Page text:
Monday, August 09, 2004


EIGHTBALL Posted by Hello

I've been reading Dan Clowes' comics for over 15 years now, and its been interesting to chart his progression from the the retro hipsterism of Lloyd Llewellyn to the Lynchian Like a Velvet Glove Cast in Iron and on to his biggest popular success, the gen x angst of Ghost World. He has a way of synthesizing his influences (notably B. Krigstein, Will Elder and R. Crumb) so that he creates something new and completely his own.

What's most surprising about the novella in Eightball #23, The Death Ray, is that he takes on the superhero myth. That's right, alt-comics cynic Clowes, who's always mercilessly mocked the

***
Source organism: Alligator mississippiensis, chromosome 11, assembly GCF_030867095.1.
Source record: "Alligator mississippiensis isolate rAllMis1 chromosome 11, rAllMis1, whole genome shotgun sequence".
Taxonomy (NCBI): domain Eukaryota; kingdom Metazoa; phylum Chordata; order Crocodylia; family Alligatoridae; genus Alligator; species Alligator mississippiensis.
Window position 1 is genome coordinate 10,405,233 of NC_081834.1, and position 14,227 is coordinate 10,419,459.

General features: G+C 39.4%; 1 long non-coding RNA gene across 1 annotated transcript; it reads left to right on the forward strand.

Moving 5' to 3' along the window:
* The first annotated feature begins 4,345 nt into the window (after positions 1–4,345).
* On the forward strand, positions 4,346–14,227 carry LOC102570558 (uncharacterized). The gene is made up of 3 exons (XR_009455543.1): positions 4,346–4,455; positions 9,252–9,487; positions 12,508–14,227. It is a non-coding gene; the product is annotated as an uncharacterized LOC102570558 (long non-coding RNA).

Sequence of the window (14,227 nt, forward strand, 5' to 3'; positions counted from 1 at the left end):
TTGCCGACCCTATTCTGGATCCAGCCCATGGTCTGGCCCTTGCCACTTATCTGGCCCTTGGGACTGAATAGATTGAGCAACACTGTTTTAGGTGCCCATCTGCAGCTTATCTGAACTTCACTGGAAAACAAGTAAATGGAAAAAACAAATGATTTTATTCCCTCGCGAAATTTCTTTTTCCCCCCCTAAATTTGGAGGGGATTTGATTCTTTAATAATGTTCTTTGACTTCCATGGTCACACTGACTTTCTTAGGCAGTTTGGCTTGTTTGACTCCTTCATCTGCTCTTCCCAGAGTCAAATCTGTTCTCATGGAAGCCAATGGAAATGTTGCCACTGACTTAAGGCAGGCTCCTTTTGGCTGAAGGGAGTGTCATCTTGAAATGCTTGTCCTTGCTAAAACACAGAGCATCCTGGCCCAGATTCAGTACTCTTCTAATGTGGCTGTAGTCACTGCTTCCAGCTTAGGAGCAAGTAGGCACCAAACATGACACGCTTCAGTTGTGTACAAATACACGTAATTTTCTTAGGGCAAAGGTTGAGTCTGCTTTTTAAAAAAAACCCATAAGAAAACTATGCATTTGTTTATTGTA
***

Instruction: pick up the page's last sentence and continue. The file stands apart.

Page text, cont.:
world of superhero fandom in the past (most notably with his nerd character Dan Pussey), here writes and draws his own version of the same. The story he tells is not too terribly far from a 60s issue of Spiderman. What makes it different is both the depth of the characters and the level of bleakness conveyed. He also experiments with storytelling and plays with changing
typical comics vocabulary (each "chapter" is drawn as a different strip, and information that would normally be placed in a thought balloon is spoken in a dialogue balloon).

While I thought the story was quite good, I do miss the goofier lowbrow side of Clowes' work--whatever happened to Needledick fer christ's sake?